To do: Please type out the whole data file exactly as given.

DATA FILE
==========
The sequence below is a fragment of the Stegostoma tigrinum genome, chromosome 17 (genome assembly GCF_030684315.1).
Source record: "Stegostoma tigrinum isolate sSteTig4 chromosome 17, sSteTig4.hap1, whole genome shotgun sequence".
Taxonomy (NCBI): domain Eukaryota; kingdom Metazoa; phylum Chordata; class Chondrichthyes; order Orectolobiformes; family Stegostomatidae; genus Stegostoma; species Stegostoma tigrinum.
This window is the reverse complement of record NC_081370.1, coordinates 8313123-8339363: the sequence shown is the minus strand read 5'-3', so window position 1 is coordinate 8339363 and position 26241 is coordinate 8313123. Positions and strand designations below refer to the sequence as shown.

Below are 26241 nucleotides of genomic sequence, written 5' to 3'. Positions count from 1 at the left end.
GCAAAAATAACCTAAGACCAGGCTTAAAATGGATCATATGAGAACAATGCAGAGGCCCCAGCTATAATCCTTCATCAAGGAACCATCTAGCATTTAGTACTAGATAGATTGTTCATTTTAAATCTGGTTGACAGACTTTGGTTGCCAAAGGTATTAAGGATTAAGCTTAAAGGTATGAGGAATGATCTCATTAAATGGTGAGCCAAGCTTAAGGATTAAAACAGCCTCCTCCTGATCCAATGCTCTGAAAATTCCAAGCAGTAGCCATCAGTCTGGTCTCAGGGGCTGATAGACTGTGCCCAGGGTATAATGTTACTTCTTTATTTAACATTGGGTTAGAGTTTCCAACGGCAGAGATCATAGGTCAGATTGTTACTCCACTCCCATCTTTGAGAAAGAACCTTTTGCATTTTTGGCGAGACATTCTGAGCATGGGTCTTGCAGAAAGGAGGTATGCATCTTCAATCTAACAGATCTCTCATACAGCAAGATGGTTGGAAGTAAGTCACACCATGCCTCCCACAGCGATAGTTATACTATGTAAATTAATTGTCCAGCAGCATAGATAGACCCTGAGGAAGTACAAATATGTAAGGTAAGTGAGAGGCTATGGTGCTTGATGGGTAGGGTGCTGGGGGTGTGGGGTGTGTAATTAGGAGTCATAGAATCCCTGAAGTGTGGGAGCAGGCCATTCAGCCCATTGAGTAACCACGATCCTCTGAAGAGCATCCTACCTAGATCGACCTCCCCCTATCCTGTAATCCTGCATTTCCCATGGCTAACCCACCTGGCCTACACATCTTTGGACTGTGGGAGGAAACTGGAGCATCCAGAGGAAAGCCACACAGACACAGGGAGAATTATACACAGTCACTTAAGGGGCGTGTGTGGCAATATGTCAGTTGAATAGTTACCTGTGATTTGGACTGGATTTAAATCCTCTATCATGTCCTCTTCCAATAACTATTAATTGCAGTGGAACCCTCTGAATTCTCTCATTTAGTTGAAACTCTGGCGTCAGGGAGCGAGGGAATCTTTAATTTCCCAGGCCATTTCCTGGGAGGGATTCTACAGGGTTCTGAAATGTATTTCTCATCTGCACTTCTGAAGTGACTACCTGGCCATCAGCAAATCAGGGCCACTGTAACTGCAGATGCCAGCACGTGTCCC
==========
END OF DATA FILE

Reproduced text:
The sequence below is a fragment of the Stegostoma tigrinum genome, chromosome 17 (genome assembly GCF_030684315.1).
Source record: "Stegostoma tigrinum isolate sSteTig4 chromosome 17, sSteTig4.hap1, whole genome shotgun sequence".
Taxonomy (NCBI): domain Eukaryota; kingdom Metazoa; phylum Chordata; class Chondrichthyes; order Orectolobiformes; family Stegostomatidae; genus Stegostoma; species Stegostoma tigrinum.
This window is the reverse complement of record NC_081370.1, coordinates 8313123-8339363: the sequence shown is the minus strand read 5'-3', so window position 1 is coordinate 8339363 and position 26241 is coordinate 8313123. Positions and strand designations below refer to the sequence as shown.

Below are 26241 nucleotides of genomic sequence, written 5' to 3'. Positions count from 1 at the left end.
GCAAAAATAACCTAAGACCAGGCTTAAAATGGATCATATGAGAACAATGCAGAGGCCCCAGCTATAATCCTTCATCAAGGAACCATCTAGCATTTAGTACTAGATAGATTGTTCATTTTAAATCTGGTTGACAGACTTTGGTTGCCAAAGGTATTAAGGATTAAGCTTAAAGGTATGAGGAATGATCTCATTAAATGGTGAGCCAAGCTTAAGGATTAAAACAGCCTCCTCCTGATCCAATGCTCTGAAAATTCCAAGCAGTAGCCATCAGTCTGGTCTCAGGGGCTGATAGACTGTGCCCAGGGTATAATGTTACTTCTTTATTTAACATTGGGTTAGAGTTTCCAACGGCAGAGATCATAGGTCAGATTGTTACTCCACTCCCATCTTTGAGAAAGAACCTTTTGCATTTTTGGCGAGACATTCTGAGCATGGGTCTTGCAGAAAGGAGGTATGCATCTTCAATCTAACAGATCTCTCATACAGCAAGATGGTTGGAAGTAAGTCACACCATGCCTCCCACAGCGATAGTTATACTATGTAAATTAATTGTCCAGCAGCATAGATAGACCCTGAGGAAGTACAAATATGTAAGGTAAGTGAGAGGCTATGGTGCTTGATGGGTAGGGTGCTGGGGGTGTGGGGTGTGTAATTAGGAGTCATAGAATCCCTGAAGTGTGGGAGCAGGCCATTCAGCCCATTGAGTAACCACGATCCTCTGAAGAGCATCCTACCTAGATCGACCTCCCCCTATCCTGTAATCCTGCATTTCCCATGGCTAACCCACCTGGCCTACACATCTTTGGACTGTGGGAGGAAACTGGAGCATCCAGAGGAAAGCCACACAGACACAGGGAGAATTATACACAGTCACTTAAGGGGCGTGTGTGGCAATATGTCAGTTGAATAGTTACCTGTGATTTGGACTGGATTTAAATCCTCTATCATGTCCTCTTCCAATAACTATTAATTGCAGTGGAACCCTCTGAATTCTCTCATTTAGTTGAAACTCTGGCGTCAGGGAGCGAGGGAATCTTTAATTTCCCAGGCCATTTCCTGGGAGGGATTCTACAGGGTTCTGAAATGTATTTCTCATCTGCACTTCTGAAGTGACTACCTGGCCATCAGCAAATCAGGGCCACTGTAACTGCAGATGCCAGCACGTGTCCC